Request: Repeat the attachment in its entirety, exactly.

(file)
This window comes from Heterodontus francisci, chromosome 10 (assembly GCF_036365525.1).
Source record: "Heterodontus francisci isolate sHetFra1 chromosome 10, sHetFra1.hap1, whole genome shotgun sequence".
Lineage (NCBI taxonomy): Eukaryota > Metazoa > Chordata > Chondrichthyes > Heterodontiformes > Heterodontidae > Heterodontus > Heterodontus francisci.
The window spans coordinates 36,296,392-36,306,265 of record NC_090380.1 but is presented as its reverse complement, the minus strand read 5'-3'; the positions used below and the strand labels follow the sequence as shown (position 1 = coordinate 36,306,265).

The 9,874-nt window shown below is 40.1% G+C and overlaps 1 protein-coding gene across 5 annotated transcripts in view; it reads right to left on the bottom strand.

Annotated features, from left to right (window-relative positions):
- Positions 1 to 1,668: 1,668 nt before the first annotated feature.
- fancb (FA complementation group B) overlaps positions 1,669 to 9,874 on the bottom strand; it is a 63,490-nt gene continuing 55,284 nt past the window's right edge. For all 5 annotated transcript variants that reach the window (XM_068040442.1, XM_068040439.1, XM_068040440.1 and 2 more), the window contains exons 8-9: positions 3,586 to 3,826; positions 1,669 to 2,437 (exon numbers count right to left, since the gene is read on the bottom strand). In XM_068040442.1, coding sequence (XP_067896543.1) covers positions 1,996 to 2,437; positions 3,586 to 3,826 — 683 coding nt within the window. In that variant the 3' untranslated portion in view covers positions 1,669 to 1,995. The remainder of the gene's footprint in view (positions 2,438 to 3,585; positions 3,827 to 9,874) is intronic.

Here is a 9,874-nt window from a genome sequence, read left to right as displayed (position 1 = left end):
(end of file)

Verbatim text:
This window comes from Heterodontus francisci, chromosome 10 (assembly GCF_036365525.1).
Source record: "Heterodontus francisci isolate sHetFra1 chromosome 10, sHetFra1.hap1, whole genome shotgun sequence".
Lineage (NCBI taxonomy): Eukaryota > Metazoa > Chordata > Chondrichthyes > Heterodontiformes > Heterodontidae > Heterodontus > Heterodontus francisci.
The window spans coordinates 36,296,392-36,306,265 of record NC_090380.1 but is presented as its reverse complement, the minus strand read 5'-3'; the positions used below and the strand labels follow the sequence as shown (position 1 = coordinate 36,306,265).

The 9,874-nt window shown below is 40.1% G+C and overlaps 1 protein-coding gene across 5 annotated transcripts in view; it reads right to left on the bottom strand.

Annotated features, from left to right (window-relative positions):
- Positions 1 to 1,668: 1,668 nt before the first annotated feature.
- fancb (FA complementation group B) overlaps positions 1,669 to 9,874 on the bottom strand; it is a 63,490-nt gene continuing 55,284 nt past the window's right edge. For all 5 annotated transcript variants that reach the window (XM_068040442.1, XM_068040439.1, XM_068040440.1 and 2 more), the window contains exons 8-9: positions 3,586 to 3,826; positions 1,669 to 2,437 (exon numbers count right to left, since the gene is read on the bottom strand). In XM_068040442.1, coding sequence (XP_067896543.1) covers positions 1,996 to 2,437; positions 3,586 to 3,826 — 683 coding nt within the window. In that variant the 3' untranslated portion in view covers positions 1,669 to 1,995. The remainder of the gene's footprint in view (positions 2,438 to 3,585; positions 3,827 to 9,874) is intronic.

Here is a 9,874-nt window from a genome sequence, read left to right as displayed (position 1 = left end):